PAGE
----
Smoking in Bhutan? Cops Can Raid Your Home

New law is quite unpopular

By Evann Gastaldo,  Newser Staff

Posted Jan 12, 2011 10:43 AM CST

(Newser) – It’s not a good time to be a smoker in Bhutan: In an effort to become the world’s first smoke-free nation, the Buddhist country will now allow police to raid homes in an effort to smoke out illegal smokers. Bhutan banned sales of tobacco in 2005, but it's often smuggled in from India and sold illegally in small shops. Now, in addition to the new police powers, a tobacco-sniffing dog will also be brought in to assist with the crackdown.

While smoking in private is legal, smokers can only own the 200 cigarettes they are legally allowed to import each month. Police can now enter homes if they see someone smoking, and if they do, anyone with tobacco must present a customs receipt showing it was legally imported. Many stores have already stopped selling cigarettes illegally, thanks to the threat of the dog, which is currently in training. The unpopular new law has been called “draconian,” Reuters reports. Illegal smokers and sellers face five years in jail. (Click to see how quickly the world may rid itself of smokers.)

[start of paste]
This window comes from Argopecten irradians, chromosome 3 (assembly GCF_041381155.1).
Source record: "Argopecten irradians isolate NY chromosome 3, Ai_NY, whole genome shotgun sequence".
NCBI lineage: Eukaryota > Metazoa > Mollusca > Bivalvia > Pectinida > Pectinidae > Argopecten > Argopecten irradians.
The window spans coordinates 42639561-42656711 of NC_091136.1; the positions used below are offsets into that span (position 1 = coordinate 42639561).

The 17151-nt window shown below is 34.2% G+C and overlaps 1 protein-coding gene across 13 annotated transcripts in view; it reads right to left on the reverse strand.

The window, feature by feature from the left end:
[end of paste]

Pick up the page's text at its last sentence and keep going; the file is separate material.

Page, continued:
In Bhutan, police can now enter homes that they believe contain illegal tobacco products.
In Bhutan, police can now enter homes that they believe contain illegal tobacco products.   (©clip works)
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